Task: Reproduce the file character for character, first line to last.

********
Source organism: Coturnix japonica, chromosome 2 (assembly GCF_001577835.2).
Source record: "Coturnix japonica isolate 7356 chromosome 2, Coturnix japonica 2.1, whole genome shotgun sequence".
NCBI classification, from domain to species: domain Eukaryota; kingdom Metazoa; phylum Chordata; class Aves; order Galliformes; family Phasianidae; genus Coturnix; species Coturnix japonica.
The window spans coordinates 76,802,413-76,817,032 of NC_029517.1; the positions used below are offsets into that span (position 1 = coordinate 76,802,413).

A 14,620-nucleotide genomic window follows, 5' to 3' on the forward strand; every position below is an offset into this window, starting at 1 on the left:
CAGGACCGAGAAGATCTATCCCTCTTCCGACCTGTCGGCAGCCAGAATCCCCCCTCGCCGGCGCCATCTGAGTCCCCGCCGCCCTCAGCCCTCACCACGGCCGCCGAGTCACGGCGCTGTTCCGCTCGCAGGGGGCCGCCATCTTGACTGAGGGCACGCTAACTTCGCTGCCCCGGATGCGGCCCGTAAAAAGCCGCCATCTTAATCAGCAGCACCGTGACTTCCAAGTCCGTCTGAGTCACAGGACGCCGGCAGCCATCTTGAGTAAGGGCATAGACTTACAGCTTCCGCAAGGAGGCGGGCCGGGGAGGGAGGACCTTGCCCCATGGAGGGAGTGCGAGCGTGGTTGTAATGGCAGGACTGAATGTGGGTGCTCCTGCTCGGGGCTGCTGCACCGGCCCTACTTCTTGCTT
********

Source organism: Coturnix japonica, chromosome 2 (assembly GCF_001577835.2).
Source record: "Coturnix japonica isolate 7356 chromosome 2, Coturnix japonica 2.1, whole genome shotgun sequence".
NCBI classification, from domain to species: domain Eukaryota; kingdom Metazoa; phylum Chordata; class Aves; order Galliformes; family Phasianidae; genus Coturnix; species Coturnix japonica.
The window spans coordinates 76,802,413-76,817,032 of NC_029517.1; the positions used below are offsets into that span (position 1 = coordinate 76,802,413).

A 14,620-nucleotide genomic window follows, 5' to 3' on the forward strand; every position below is an offset into this window, starting at 1 on the left:
CAGGACCGAGAAGATCTATCCCTCTTCCGACCTGTCGGCAGCCAGAATCCCCCCTCGCCGGCGCCATCTGAGTCCCCGCCGCCCTCAGCCCTCACCACGGCCGCCGAGTCACGGCGCTGTTCCGCTCGCAGGGGGCCGCCATCTTGACTGAGGGCACGCTAACTTCGCTGCCCCGGATGCGGCCCGTAAAAAGCCGCCATCTTAATCAGCAGCACCGTGACTTCCAAGTCCGTCTGAGTCACAGGACGCCGGCAGCCATCTTGAGTAAGGGCATAGACTTACAGCTTCCGCAAGGAGGCGGGCCGGGGAGGGAGGACCTTGCCCCATGGAGGGAGTGCGAGCGTGGTTGTAATGGCAGGACTGAATGTGGGTGCTCCTGCTCGGGGCTGCTGCACCGGCCCTACTTCTTGCTT